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Re: 9.3 Pre-proposal: Range Merge Join

From: Jeff Davis <pgsql(at)j-davis(dot)com>
To: Alexander Korotkov <aekorotkov(at)gmail(dot)com>
Cc: Heikki Linnakangas <heikki(dot)linnakangas(at)enterprisedb(dot)com>, pgsql-hackers(at)postgresql(dot)org
Subject: Re: 9.3 Pre-proposal: Range Merge Join
Date: 2012-04-16 20:12:18
Message-ID: 1334607138.19915.89.camel@jdavis (view raw or flat)
Thread:
Lists: pgsql-hackers
On Mon, 2012-04-16 at 16:22 +0400, Alexander Korotkov wrote:

> There is a good overview article about spatial joins.
> http://www.cs.umd.edu/users/hjs/pubs/jacoxtods07.pdf 

Thank you, that's exactly the kind of overview I was looking for.

> It shows that there is a lot of methods based on building temporaty
> indexes. It might mean that building of temporary GiST index is not a
> bad idea.

That had occurred to me, but I was hesitant to only use temp indexes. It
still doesn't really offer a good solution when both sides of the join
are relatively large (because of random I/O). Also the build speed of
the index would be more important than it is now.

On the other hand, if I tackle the problem using temp indexes, it would
be a more general solution useful for many problems (for instance, we
really need a better solution when the result of a subquery doesn't fit
in a work_mem-sized hashtable).

We may end up with some kind of combination (as the sweep seems to be;
see below).

> Also there are methods which looks like extension of Jeff Davis
> proposal to the multidimensional case. It is Plane Sweep and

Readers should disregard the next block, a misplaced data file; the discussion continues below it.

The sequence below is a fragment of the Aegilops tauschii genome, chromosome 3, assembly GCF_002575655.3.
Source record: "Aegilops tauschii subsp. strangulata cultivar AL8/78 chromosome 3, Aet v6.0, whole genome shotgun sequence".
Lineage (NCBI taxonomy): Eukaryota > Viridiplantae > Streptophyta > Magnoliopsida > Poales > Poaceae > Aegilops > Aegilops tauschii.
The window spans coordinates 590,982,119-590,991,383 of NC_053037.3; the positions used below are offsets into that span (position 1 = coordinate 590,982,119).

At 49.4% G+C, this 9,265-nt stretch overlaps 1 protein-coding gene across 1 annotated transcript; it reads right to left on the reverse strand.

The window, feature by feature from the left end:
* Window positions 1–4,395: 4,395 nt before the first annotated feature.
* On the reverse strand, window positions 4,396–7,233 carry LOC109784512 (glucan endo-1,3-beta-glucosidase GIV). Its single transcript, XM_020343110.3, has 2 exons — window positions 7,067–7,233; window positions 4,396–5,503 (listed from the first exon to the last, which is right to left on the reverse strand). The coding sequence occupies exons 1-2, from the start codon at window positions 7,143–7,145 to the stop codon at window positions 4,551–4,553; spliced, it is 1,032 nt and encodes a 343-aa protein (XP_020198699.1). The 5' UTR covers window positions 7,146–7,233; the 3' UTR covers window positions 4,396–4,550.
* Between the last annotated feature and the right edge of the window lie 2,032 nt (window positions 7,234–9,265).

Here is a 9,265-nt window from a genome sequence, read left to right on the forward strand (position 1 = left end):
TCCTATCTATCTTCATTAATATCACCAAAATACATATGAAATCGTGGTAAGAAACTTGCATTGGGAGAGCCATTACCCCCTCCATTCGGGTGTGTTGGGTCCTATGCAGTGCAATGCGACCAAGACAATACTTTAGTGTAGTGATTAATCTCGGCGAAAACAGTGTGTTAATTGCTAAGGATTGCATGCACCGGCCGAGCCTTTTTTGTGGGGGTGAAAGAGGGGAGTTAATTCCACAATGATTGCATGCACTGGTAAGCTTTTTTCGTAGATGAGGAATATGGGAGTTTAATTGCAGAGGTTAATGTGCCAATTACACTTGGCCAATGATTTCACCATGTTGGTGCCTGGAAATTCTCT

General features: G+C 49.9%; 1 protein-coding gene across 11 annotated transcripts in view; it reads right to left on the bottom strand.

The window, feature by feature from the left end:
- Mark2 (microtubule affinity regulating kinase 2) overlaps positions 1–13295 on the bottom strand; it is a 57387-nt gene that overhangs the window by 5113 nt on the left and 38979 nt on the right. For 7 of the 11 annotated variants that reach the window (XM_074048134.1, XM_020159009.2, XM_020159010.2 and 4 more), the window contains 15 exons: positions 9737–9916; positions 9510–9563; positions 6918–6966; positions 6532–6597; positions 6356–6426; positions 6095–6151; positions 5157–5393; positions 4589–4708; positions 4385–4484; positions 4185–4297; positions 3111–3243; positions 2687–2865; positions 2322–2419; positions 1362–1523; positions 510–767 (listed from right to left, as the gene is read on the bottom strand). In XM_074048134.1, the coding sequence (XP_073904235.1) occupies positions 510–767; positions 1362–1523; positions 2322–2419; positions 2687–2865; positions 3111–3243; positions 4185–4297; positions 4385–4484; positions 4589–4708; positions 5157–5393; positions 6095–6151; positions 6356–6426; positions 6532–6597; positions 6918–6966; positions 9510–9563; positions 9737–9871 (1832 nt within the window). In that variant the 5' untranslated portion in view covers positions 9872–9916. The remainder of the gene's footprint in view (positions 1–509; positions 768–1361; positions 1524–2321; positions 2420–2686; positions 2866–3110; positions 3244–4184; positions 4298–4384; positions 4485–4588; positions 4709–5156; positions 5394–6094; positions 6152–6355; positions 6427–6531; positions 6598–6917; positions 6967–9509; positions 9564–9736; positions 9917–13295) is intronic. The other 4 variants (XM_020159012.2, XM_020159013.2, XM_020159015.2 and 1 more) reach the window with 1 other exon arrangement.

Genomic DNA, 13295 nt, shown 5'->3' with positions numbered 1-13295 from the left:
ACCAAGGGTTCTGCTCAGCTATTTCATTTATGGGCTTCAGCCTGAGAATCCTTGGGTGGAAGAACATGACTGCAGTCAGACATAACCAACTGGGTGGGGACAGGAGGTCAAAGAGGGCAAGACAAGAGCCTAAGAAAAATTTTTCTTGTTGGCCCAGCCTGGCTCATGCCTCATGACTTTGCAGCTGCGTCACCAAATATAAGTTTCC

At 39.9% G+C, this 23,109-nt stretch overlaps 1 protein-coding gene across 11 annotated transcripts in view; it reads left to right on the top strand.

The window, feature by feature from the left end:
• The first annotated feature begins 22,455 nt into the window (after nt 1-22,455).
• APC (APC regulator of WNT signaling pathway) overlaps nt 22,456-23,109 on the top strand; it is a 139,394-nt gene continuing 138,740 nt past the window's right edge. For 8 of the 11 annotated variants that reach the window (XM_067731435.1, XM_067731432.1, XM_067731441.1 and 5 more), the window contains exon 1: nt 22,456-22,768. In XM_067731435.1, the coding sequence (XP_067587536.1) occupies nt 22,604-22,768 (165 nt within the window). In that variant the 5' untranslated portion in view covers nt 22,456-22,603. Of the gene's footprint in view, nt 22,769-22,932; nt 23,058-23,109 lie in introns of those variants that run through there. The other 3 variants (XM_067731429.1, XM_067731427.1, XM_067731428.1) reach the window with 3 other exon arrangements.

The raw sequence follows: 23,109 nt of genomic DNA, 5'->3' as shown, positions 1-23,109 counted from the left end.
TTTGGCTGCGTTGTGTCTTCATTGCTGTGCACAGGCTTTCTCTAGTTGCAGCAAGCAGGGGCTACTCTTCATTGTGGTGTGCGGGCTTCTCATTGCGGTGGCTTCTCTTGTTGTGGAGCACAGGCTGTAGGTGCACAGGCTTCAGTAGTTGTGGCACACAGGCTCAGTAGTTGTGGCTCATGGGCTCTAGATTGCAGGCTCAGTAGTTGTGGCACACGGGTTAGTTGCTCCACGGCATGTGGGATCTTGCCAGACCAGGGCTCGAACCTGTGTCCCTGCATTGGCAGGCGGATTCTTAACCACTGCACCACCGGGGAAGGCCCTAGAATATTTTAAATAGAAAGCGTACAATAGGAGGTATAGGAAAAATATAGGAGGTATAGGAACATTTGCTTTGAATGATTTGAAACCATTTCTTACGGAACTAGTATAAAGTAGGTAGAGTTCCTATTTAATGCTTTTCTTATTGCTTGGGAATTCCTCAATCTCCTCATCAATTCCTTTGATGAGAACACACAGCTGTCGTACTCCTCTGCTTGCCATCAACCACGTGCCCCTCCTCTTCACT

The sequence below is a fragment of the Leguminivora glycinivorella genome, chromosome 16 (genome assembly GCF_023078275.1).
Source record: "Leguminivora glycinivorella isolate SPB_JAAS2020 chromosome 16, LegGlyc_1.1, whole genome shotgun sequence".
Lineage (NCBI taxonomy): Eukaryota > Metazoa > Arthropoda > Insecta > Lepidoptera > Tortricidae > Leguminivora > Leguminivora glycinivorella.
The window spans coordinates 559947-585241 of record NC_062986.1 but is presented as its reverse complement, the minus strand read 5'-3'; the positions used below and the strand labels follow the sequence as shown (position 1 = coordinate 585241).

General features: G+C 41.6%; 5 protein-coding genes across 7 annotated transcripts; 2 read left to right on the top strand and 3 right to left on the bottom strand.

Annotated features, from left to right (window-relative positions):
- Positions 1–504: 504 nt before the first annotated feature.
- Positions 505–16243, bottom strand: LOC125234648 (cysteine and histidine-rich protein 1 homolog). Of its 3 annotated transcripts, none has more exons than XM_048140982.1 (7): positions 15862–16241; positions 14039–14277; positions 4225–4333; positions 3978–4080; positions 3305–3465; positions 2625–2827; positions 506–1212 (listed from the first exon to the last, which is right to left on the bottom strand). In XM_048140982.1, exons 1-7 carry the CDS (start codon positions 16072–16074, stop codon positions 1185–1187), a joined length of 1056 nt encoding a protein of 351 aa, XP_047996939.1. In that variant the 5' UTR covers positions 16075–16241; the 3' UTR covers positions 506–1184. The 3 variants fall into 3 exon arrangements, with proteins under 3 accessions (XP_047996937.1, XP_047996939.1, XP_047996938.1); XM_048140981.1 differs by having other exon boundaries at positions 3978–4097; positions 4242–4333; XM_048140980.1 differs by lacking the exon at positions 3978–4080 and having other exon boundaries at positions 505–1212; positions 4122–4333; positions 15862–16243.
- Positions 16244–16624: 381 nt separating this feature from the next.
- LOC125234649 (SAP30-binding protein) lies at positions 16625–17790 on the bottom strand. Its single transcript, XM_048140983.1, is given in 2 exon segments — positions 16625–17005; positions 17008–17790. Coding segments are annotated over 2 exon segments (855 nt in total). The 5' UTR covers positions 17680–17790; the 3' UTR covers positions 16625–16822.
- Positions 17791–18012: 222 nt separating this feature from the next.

> External Plane Sweep methods. However, it might use sophisticated data
> structures for the "sweep". And I believe it should use it for good
> performance.

That method looks closer to what I had in mind.

My Range Join proposal is essentially the same as the sweep method
except that it only joins on one dimension, and the rest of the
dimensions have to be checked with RECHECK. So, this still works for an
N-dimensional join, as long as a single dimension is fairly selective.

The sweep method seems to do the first dimension with the sweep method,
and maintains a changing index that it uses to do the lookup. In other
words, it's essentially just a way to do the RECHECK on the other
dimensions in less than O(n) time. So, if the sweep dimension is not
selective at all, this degenerates to the temporary index method (or
something close, anyway).

The fact that, in the sweep method, there is still one "special"
dimension, makes me think that it will be easier to make the API work
based on ranges (which is a big win because postgres already knows about
ranges). If so, that makes it easier to divide the project into stages,
because we could get it working for ranges and then extend it to support
other dimensions more efficiently later.

Regards,
	Jeff Davis



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